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Comment: Re: We 'must' compete (Score 1) 115

You're taking it as a given that non-competitive cooperation requires a central coordinating force. This is not true. Hive behaviours (ants, bees etc) are emergent phenomena created by thousands of peer-to-peer communications, and in any education system with high freedom in syllabus and methods, you can see the same sort of emergent behaviour in knowledge (and resource) sharing between peers. If you see competition as the only alternative to centralism, you're wide of the mark. Individual entities in a competitive environment start to focus down narrowly -- competition may drive innovation in some senses, but it also puts the blinkers on as you can't afford to be distracted. This leads to a situation where the "consumer" is left with a choice of which centralism to subscribe to -- a "choose your own dictatorship", if you will...

Comment: Re:Some will be troubled (Score 1) 115

This actually plays into my fears about the gamification of education. A lot of game-games use achievements as a "Skinner box" (as Extra Credits terms it) to encourage mindless return business, rather than simply employing good game mechanics. If your achievement or "challenge" is to play 20 times, that doesn't encourage the player to improve their technique -- it's just grinding. Is "grit" not what you get left with after grinding? Rewarding grinding in education or the workplace is little more than institutionalised presenteeism.

Comment: Re:We 'must' compete (Score 2) 115

"Everyone's a winner" was a lazy philosophy resulting from Chinese whispers in the teaching profession. The educational psychologists asked teachers to be more mindful of what they say, because they noticing that across the board, underperforming students got more negative reinforcement for mistakes than positive feednack when they got something right. Teachers weren't supposed to start giving uncritical praise, but just to smile more when kids get things right. It's not that hard to do, and everyone benefits, but it wasn't simple enough for the crappy resource packs and brain-dead seminars that much in-service training is built around.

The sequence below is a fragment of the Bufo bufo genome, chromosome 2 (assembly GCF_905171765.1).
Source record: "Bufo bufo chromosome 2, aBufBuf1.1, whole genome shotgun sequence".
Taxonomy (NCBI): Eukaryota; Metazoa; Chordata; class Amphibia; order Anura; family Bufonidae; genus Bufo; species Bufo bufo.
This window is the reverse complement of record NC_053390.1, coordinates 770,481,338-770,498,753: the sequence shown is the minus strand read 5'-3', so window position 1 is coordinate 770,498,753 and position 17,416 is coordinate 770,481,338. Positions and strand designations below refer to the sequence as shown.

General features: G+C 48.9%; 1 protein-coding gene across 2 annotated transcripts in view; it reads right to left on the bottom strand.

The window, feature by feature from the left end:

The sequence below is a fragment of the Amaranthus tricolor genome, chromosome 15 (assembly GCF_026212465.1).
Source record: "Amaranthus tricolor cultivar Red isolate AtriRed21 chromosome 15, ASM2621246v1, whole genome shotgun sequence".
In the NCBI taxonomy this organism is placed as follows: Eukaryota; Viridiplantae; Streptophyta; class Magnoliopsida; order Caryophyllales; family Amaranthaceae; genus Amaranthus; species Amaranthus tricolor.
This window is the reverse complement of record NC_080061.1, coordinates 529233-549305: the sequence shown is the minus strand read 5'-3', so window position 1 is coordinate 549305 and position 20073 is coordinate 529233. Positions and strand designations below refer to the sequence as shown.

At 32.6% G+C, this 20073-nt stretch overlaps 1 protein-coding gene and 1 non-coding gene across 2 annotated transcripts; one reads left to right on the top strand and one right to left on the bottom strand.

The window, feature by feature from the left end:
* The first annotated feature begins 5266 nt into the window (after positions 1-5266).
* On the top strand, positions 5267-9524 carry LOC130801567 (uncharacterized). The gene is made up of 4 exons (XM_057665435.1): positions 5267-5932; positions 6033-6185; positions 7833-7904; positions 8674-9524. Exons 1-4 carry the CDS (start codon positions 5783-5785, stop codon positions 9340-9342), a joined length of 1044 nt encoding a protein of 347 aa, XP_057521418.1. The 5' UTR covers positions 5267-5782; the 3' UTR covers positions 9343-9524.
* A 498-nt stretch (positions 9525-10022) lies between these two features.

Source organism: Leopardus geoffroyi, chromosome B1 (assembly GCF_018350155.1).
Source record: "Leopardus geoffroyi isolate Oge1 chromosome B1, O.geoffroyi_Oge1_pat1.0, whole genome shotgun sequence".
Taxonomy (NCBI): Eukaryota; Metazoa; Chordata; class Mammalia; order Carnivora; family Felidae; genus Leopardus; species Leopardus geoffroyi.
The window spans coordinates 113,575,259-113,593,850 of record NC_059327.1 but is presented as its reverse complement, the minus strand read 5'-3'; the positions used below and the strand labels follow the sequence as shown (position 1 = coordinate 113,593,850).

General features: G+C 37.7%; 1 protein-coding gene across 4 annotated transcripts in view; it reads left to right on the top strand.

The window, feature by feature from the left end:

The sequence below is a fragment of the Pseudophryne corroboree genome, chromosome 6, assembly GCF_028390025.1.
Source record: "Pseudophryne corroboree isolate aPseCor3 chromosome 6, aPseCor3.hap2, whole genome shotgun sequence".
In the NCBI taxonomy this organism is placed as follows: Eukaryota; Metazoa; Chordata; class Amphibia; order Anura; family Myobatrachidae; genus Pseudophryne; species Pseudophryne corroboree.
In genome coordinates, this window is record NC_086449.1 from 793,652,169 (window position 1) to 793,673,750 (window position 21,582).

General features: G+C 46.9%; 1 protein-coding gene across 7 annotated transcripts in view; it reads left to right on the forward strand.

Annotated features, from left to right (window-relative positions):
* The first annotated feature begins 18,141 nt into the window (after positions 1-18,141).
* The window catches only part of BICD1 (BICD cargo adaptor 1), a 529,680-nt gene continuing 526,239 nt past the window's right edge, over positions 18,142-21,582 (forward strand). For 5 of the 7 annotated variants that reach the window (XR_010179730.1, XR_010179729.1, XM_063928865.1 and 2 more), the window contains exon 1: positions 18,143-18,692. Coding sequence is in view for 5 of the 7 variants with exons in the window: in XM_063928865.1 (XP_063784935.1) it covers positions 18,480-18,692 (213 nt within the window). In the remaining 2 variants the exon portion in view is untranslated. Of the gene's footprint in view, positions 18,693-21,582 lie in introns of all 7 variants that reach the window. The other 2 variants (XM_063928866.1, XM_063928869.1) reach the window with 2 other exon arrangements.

Comment: Re:New markets (Score 2) 115

Their agenda is to foster a market and transition education into an industry from which great profits can be had for training worker drones who are specifically tailored to the job market.

Don't be so quick to judge people's intentions so harshly. Many people genuinely believe that what they're doing is for the best, and attacking their intentions rather than criticising their methods won't get us anywhere. The Tories cling to the belief that publuc services are intrinsically inefficient, and when they privatise contracts to their friends, it's because they know that they friends have good intentions too. And when they leave politics and take up directorships, it's because they've proven that they're good guys. The oroblem isn't intentions, but the unwavering belief that market economics are good for everyone, and an ideological inability to recognise that the inevitable result of competition is corner-cutting.

As long as we allow ourselves to misrepresent their intentions and define them as inhuman monsters, we tacitly encourage them to do the same to us.

Comment: Re: We 'must' compete (Score 2) 115

Take a closer look at nature. Competition occurs when resources are limited. Wolves compete against other predators and their prey, but cooperation is what wins them the race. Humans compete with other animals, but farming is inherently cooperative and increases the availability of food for everyone. The only place where we really need to compete is in the reproductive stakes.

Comment: Re:Butt hurt... (Score 1) 120

by Half-pint HAL (#49763753) Attached to: Oculus Founder Hit With Lawsuit

A confidentiality agreement is NOT a non-compete agreement which I doubt they could really enforce anyway since a lot of states refuse to recognize them.